27. There are already a number of voluntary initiatives underway to resolve the credit issues faced by SMEs, many of which the CBI is involved in and support.


28. The CBI is keen to facilitate a constructive discussion between SMEs and the banks and therefore we welcomed the government's creation of the Small Business Finance Forum. At the first meeting the banks committed to fundamentally revising the British Bankers Association's Statement of Principles, which sets out how banks and businesses work together. The CBI has contributed to the revision of the Principles, which could be a useful tool for providing certainty to SMEs, particularly of their customer service expectations. The CBI believes that the Principles should be a proper partnership agreement between banks and their SME customers. They currently detail what a bank can expect of its SME customer but say very little about what SMEs can expect of their banking provider. In our comments to the BBA on the Principles we called for more consultation with SMEs about their expectation of banks and for the Principles to be much more accessible, to both SMEs and local business bank managers.


29. The banks have also committed to providing more data to the government on the availability, risk and overall cost of lending to SMEs. The only publicly available statistics on small business lending comes from the BBA[4]. These statistics show that lending to small businesses continues to grow year on year. Indeed, LloydsTSB have reported that their lending to SMEs has grown by 18% over the past year. This is clearly at odds with the experiences reported by SMEs and our survey data. While helpful, case studies and survey data cannot demonstrate how credit constraints differ from sector to sector and with different types of credit. The forthcoming data from the banks will play a vital part in assessing credit constraints and developing the appropriate solutions.


30. The CBI also welcomes the recent announcement of RBS, LloydsTSB, and HSBC in relation to their small business lending. These announcements will provide much needed certainty to their small business customers about their banking relationships going forward.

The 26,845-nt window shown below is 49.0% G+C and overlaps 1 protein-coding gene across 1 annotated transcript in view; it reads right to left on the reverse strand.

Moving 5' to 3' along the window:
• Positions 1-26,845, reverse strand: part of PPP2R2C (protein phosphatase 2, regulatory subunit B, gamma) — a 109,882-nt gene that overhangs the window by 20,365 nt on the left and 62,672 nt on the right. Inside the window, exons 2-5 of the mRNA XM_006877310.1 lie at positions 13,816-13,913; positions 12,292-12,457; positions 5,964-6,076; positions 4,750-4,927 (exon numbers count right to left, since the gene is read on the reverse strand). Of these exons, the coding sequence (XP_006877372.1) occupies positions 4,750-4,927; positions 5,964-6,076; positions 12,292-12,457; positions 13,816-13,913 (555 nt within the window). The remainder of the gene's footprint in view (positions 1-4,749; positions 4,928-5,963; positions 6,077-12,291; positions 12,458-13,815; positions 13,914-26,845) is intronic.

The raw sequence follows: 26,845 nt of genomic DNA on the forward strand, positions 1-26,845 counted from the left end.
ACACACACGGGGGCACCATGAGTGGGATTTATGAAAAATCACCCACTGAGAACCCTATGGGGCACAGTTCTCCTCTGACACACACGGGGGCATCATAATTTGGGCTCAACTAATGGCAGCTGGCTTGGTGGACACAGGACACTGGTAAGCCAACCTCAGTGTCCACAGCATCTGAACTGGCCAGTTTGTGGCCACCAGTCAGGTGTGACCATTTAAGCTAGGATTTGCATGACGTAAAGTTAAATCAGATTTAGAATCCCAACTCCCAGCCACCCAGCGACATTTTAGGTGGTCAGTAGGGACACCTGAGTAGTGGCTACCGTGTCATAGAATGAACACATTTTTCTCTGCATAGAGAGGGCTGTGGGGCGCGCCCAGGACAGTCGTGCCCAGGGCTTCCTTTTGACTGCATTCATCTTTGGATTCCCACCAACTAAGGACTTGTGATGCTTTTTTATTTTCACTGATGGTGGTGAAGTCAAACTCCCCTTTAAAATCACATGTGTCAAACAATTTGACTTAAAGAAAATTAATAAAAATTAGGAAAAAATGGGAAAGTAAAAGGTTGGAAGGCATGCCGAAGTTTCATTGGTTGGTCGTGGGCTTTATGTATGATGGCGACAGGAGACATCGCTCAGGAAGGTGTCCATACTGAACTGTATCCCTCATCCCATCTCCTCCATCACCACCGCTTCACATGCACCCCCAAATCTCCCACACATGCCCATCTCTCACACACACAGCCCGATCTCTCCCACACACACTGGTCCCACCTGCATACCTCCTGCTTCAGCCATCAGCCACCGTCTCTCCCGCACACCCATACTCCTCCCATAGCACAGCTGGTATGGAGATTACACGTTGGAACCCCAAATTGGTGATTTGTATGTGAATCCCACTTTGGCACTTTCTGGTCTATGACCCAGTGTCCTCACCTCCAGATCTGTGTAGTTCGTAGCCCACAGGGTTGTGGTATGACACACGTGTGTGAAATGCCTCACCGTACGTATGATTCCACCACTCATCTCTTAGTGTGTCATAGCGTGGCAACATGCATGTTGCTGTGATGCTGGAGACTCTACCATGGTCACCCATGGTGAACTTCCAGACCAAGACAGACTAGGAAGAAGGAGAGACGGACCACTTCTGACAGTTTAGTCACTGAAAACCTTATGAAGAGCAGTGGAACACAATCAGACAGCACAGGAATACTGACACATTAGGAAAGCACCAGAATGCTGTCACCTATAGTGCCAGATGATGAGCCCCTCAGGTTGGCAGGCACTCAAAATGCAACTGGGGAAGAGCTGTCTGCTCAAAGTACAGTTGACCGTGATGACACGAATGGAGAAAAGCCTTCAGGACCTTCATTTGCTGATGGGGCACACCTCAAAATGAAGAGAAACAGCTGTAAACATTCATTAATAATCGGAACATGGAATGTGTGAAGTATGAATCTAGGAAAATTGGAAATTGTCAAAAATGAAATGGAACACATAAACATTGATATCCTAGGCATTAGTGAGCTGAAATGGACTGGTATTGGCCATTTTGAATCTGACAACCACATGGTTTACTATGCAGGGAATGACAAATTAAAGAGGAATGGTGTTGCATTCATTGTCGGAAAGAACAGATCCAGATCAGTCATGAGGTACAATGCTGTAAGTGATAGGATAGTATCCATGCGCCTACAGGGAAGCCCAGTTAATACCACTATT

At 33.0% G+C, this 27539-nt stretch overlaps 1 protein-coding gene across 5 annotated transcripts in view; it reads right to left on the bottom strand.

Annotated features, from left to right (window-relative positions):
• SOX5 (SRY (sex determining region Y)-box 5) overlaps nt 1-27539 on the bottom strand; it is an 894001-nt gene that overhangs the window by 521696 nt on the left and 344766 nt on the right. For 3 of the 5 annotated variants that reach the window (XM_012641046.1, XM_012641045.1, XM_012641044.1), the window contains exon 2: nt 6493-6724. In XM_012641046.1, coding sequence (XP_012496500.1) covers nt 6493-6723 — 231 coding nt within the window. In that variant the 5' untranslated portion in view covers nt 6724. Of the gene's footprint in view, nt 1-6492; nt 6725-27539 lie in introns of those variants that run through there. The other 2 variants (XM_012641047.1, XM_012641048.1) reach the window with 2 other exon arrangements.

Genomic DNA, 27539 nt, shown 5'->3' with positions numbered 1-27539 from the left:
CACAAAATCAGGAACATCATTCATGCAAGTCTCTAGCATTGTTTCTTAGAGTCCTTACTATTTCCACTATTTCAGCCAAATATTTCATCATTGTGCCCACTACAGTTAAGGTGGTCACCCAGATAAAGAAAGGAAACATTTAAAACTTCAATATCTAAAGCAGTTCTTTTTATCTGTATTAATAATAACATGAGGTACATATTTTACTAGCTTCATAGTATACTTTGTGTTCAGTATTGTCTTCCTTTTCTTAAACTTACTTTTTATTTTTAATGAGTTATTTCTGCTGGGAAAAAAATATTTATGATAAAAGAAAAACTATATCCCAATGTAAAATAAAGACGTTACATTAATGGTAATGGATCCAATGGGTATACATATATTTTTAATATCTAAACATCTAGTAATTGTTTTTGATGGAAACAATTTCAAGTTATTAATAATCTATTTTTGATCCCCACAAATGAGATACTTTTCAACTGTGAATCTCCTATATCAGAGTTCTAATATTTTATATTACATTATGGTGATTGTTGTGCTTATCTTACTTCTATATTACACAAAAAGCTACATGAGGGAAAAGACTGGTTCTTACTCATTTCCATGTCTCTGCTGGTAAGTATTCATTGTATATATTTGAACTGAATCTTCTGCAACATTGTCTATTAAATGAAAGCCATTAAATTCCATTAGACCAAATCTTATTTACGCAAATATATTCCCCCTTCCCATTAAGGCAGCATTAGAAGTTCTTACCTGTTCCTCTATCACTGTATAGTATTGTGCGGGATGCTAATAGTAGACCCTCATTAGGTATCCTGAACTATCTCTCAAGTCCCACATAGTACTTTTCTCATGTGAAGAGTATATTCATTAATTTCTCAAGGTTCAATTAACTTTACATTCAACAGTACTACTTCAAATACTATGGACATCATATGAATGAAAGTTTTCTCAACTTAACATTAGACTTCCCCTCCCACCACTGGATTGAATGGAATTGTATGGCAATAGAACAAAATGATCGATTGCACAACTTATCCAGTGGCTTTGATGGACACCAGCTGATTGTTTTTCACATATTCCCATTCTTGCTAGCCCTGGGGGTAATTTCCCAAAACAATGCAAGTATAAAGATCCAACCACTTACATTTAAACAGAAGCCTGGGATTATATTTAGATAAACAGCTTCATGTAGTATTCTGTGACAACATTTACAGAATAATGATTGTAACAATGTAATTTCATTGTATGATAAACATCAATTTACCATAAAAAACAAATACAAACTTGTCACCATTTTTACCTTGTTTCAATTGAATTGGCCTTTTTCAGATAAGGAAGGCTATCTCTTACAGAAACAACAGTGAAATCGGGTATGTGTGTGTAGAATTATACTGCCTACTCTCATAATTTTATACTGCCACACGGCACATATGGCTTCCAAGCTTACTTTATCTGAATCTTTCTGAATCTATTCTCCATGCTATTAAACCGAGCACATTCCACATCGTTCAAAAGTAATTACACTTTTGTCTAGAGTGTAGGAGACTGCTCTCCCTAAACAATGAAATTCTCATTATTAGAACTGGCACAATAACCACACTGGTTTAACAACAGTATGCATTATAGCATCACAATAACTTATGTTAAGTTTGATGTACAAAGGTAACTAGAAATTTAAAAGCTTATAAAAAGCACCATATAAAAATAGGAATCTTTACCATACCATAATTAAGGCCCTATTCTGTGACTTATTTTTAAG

31. The CBI is also taking a lead role in bringing together banks and SMEs. Later in December we will host, jointly with the BBA, a roundtable to discuss current lending conditions.


Action by the government


32. At this stage the CBI would not recommend any regulatory action against the banks, with respect to their small business customers. It is yet to be seen how the voluntary actions taken by the banks and the implementation of the finance announcements made in the pre-budget report will affect SME lending and banking relationships.


33. In addition, the forthcoming granular data from the individual banks will allow us to pinpoint the precise problems which are causing credit constraints and therefore create a solution to these problems. Any further action taken by the government needs to be based on this evidence.


34. The government should urgently assess the trade credit insurance market and, in consultation with businesses, take appropriate action. In addition the government should consider further measures to boost the supply of equity finance for SMEs, where this type of finance would be appropriate.



December 2008

[1]An SME is defined here as businesses with less than 500 employees. Note that the banks do not use employee numbers to define the size of their business customers.

[2] In October both Nationwide and Halifax reported a year-on-year fall in house prices of over 14%. IPD have reported falls in commercial property prices every month since the beginning of 2008.

[3] Defined by the Bank Of England in its Financial Stability Report as customer lending less customer funding, where customer refers to all non-bank borrowers and depositors.

[4] The BBA defines small businesses as those commercial businesses with an annual bank account turnover of 1 million or less.